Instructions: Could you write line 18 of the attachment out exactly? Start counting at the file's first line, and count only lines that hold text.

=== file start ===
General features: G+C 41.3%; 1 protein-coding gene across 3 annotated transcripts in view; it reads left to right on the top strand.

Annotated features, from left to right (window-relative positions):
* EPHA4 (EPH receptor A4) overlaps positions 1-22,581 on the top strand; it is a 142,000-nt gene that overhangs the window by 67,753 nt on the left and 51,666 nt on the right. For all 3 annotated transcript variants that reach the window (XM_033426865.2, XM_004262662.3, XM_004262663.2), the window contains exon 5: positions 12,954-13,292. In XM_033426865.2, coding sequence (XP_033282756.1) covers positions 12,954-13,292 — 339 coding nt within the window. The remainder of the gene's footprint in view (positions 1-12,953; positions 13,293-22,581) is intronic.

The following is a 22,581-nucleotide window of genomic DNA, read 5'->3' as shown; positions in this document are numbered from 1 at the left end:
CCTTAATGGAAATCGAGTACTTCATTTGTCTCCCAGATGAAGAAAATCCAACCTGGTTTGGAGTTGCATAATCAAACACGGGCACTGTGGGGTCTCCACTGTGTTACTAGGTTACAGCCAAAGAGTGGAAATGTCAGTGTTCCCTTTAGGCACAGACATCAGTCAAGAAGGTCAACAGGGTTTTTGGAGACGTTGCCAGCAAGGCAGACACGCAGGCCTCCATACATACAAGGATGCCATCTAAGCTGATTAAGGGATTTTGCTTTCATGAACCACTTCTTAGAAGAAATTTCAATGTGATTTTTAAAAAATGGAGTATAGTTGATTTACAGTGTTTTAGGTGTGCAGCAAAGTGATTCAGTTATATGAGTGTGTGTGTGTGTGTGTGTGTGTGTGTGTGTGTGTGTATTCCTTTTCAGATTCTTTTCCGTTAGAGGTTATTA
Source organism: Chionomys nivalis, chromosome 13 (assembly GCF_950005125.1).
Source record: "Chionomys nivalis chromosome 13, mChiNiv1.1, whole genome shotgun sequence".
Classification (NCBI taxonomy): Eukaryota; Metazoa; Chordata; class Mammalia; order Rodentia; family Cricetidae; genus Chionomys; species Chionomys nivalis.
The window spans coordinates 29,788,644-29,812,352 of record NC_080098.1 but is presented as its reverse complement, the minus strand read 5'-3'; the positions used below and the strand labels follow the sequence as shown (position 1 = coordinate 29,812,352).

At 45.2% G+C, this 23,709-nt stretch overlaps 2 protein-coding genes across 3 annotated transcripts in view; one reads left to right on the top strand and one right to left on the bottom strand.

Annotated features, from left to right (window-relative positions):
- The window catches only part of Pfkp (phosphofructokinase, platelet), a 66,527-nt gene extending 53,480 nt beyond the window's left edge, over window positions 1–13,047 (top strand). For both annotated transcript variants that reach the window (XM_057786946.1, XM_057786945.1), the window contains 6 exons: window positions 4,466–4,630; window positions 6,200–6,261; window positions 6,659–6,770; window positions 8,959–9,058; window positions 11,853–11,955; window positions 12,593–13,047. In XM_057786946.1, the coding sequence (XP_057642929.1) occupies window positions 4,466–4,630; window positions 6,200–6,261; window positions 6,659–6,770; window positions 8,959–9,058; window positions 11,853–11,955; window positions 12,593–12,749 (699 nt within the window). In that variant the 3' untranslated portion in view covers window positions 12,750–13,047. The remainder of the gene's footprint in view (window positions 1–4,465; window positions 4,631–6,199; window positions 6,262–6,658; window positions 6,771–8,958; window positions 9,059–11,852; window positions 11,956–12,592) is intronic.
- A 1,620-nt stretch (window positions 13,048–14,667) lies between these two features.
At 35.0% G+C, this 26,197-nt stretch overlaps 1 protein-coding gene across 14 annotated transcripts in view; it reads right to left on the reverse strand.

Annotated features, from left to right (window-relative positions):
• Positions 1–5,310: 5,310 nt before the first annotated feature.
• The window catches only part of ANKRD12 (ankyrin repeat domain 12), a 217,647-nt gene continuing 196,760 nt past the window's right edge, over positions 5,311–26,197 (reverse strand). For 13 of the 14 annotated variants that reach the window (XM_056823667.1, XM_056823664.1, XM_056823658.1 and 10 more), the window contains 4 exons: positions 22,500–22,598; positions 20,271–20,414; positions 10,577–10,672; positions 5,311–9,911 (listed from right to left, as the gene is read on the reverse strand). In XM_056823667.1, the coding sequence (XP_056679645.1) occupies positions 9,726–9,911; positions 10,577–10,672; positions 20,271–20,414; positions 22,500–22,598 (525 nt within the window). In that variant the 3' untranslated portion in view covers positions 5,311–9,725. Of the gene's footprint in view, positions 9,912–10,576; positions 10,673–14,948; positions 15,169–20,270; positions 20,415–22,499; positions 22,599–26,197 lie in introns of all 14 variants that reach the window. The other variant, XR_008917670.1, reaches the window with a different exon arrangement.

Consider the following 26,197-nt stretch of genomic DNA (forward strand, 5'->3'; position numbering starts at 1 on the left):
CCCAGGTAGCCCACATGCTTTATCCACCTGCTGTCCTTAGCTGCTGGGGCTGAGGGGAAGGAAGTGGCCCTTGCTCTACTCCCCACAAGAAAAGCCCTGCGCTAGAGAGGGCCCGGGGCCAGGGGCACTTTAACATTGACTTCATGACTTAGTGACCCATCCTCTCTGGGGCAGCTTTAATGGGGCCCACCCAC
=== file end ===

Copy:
Consider the following 26,197-nt stretch of genomic DNA (forward strand, 5'->3'; position numbering starts at 1 on the left):